“In many emerging and developing economies, emissions are heading upwards while clean energy investments are faltering, creating a dangerous fault line in global efforts to reach climate and sustainable energy goals,’’ said Fatih Birol, the IEA Executive Director. “Countries are not starting on this journey from the same place – many do not have access to the funds they need to rapidly transition to a healthier and more prosperous energy future – and the damaging effects of the Covid-19 crisis are lasting longer in many parts of the developing world.”
“There is no shortage of money worldwide, but it is not finding its way to the countries, sectors and projects where it is most needed,” Dr Birol said. “Governments need to give international public finance institutions a strong strategic mandate to finance clean energy transitions in the developing world.”
Recent trends in clean energy spending point to a widening gap between advanced economies and the developing world even though emissions reductions are far more cost-effective in the latter. Emerging and developing economies currently account for two-thirds of the world’s population, but only one-fifth of global investment in clean energy, and one-tenth of global financial wealth. Annual investments across all parts of the energy sector in emerging and developing markets have fallen by around 20% since 2016, and they face debt and equity costs that are up to seven times higher than in the United States or Europe.
Avoiding a tonne of CO2 emissions in emerging and developing economies costs about half as much on average as in advanced economies, according to the report. That is partly because developing economies can often jump straight to cleaner and more efficient technologies without having to phase out or refit polluting energy projects that are already underway.
But emerging market and developing economies seeking to increase clean energy investment face a range of difficulties, which can undermine risk-adjusted returns for investors and the availability of bankable projects. Challenges involve the availability of commercial arrangements that support predictable revenues for capital-intensive investments, the creditworthiness of counterparties and the availability of enabling infrastructure, among other project-level factors. Broader issues, including depleted public finances, currency instability and weaknesses in local banking and capital markets also raise challenges to attracting investment.
“A major catalyst is needed to make the 2020s the decade of transformative clean energy investment,” said Dr Birol. “The international system lacks a clear and unified focus on financing emissions reductions and clean energy – particularly in emerging and developing economies. Today’s strategies, capabilities and funding levels are well short of where they need to be. Our report is a global call to action – especially for those who have the wealth, resources and expertise to make a difference – and offers priority actions that can be taken now to move things forward fast.”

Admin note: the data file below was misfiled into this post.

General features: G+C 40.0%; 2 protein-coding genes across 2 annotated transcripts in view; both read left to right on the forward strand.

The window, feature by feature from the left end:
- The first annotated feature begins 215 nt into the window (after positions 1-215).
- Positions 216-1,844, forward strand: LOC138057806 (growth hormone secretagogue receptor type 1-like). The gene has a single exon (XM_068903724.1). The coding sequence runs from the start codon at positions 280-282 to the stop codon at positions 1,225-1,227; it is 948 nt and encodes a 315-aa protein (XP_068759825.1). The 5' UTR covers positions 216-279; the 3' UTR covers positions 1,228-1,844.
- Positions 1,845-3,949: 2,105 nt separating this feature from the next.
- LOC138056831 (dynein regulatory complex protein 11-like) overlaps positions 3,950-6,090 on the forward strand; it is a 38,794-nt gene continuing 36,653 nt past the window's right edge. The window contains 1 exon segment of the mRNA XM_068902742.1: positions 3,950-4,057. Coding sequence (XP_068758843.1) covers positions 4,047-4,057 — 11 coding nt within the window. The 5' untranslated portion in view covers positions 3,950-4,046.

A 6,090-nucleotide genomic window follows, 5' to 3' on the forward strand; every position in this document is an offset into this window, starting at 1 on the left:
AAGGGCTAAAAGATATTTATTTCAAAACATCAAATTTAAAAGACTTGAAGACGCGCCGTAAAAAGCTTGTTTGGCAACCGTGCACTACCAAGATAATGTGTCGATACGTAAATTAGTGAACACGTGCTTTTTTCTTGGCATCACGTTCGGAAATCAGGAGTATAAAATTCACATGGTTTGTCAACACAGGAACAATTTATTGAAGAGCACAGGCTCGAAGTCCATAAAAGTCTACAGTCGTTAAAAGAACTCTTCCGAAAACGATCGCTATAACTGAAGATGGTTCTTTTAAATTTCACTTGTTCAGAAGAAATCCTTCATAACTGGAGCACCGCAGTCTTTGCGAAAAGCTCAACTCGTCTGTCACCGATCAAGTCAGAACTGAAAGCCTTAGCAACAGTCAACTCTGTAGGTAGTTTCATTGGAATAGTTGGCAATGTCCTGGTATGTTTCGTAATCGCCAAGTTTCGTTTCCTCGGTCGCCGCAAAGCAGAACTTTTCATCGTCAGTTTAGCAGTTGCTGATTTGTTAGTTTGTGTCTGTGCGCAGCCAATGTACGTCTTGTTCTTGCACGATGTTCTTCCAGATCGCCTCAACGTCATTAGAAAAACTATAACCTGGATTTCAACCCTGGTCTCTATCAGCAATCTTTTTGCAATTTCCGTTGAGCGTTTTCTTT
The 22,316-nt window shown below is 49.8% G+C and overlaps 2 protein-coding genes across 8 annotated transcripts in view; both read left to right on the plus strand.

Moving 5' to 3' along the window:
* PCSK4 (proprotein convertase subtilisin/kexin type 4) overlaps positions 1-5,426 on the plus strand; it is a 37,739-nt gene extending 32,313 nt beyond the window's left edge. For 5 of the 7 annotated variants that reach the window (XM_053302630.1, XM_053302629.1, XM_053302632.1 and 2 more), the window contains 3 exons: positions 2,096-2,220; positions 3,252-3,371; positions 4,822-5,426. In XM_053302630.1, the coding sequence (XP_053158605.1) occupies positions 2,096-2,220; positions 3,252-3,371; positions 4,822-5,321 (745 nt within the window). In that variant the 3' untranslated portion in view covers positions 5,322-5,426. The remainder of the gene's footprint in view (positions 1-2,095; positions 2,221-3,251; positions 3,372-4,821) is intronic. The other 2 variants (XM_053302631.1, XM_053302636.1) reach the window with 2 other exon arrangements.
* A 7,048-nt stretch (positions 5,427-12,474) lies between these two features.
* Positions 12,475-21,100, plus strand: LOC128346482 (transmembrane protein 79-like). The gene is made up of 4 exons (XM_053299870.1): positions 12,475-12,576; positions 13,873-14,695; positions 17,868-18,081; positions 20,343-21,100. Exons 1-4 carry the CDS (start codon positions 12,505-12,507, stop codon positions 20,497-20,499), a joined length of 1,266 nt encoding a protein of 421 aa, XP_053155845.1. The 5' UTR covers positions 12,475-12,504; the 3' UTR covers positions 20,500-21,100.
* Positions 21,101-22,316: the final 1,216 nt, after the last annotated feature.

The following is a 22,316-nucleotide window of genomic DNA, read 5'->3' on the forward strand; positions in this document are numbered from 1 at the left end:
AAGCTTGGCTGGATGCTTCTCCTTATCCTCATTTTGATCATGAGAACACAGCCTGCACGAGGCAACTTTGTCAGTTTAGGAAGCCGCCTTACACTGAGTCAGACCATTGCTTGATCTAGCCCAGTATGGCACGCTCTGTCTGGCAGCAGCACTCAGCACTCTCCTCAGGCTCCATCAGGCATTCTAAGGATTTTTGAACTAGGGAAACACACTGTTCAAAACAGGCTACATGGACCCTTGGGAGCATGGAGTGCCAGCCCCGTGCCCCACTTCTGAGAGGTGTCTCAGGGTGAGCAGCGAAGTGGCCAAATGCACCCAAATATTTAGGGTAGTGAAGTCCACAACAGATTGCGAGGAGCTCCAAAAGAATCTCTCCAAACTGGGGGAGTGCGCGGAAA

These priority actions – for governments, financial institutions, investors and companies – cover the period between now and 2030, drawing on detailed analysis of successful projects and initiatives across clean power, efficiency and electrification, as well as transitions for fuels and emissions-intensive sectors. These include almost 50 real-world case studies across different sectors in countries ranging from Brazil to Indonesia, and from Senegal to Bangladesh.
“As we expand energy access, we also need a global transition to low-carbon energy. It is critical to develop solutions that make energy systems more resilient to climate change and other crises. With the right policies and investments, countries can achieve lasting economic growth and poverty reduction without degrading the environment or aggravating inequality. The broader financial sector can and must play a key role in achieving the goals of the Paris Agreement by mobilizing capital for green and low-carbon investments, while managing climate risks. The World Bank will continue to support countries that seek assistance to transition away from fossil fuels and scale up low-carbon, renewable energy, and energy efficiency investments,” said Demetrios Papathanasiou, the World Bank Global Director for Energy and Extractives.
“The need to scale clean energy in emerging economies offers a massive investment opportunity. This report shows that current challenges to get this capital to the right places can be overcome through a combination of smart policies, financial innovation, as well as bold collective action. The World Economic Forum is committed to enabling multistakeholder cooperation to accelerate progress in this important area, said Børge Brende, President of the World Economic Forum.
The report calls for a focus on channelling and facilitating investment into sectors where clean technologies are market-ready, especially in the areas of renewables and energy efficiency, but also laying the groundwork for scaling up low-carbon fuels and industrial infrastructure needed to decarbonise rapidly growing and urbanising economies. It also calls for strengthening sustainable finance frameworks, addressing barriers on foreign investment, easing procedures for licensing and land acquisition, and rolling back policies that distort local energy markets.
The report underscores that clean energy investments and activities can bring substantial economic opportunities and jobs in industries that are expected to flourish in the coming decades as energy transitions accelerate worldwide. It calls for clean energy transitions to be people‐centred and inclusive, including actions that build equitable and sustainable models for universal access to modern energy. Spending on more efficient appliances, electric vehicles, and energy‐efficient buildings can provide further employment opportunities, and can especially support the role of women and female entrepreneurs in driving change and improved gender equality.